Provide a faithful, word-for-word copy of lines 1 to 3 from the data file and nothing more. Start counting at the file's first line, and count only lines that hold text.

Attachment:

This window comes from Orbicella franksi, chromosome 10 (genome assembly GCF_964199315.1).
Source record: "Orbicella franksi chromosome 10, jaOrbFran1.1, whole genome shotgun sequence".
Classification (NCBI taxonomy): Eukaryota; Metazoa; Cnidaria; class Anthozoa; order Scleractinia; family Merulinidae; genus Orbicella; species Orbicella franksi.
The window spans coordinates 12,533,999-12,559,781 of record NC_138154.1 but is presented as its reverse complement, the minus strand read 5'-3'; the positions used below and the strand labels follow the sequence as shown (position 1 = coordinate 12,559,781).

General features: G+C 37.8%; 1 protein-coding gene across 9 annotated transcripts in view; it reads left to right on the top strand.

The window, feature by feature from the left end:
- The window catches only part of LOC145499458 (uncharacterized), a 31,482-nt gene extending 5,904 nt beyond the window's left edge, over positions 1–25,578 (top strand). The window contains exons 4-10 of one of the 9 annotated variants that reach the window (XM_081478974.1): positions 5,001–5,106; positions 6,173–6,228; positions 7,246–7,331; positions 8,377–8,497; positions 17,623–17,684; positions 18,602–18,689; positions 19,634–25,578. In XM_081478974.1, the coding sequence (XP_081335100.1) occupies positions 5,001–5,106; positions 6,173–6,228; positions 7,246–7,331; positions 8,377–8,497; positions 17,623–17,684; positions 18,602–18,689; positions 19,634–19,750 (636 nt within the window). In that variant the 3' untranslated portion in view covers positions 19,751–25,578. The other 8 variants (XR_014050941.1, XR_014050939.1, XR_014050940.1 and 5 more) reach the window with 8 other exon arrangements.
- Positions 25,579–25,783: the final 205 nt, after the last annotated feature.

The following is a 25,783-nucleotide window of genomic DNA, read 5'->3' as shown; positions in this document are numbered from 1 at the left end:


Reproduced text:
This window comes from Orbicella franksi, chromosome 10 (genome assembly GCF_964199315.1).
Source record: "Orbicella franksi chromosome 10, jaOrbFran1.1, whole genome shotgun sequence".
Classification (NCBI taxonomy): Eukaryota; Metazoa; Cnidaria; class Anthozoa; order Scleractinia; family Merulinidae; genus Orbicella; species Orbicella franksi.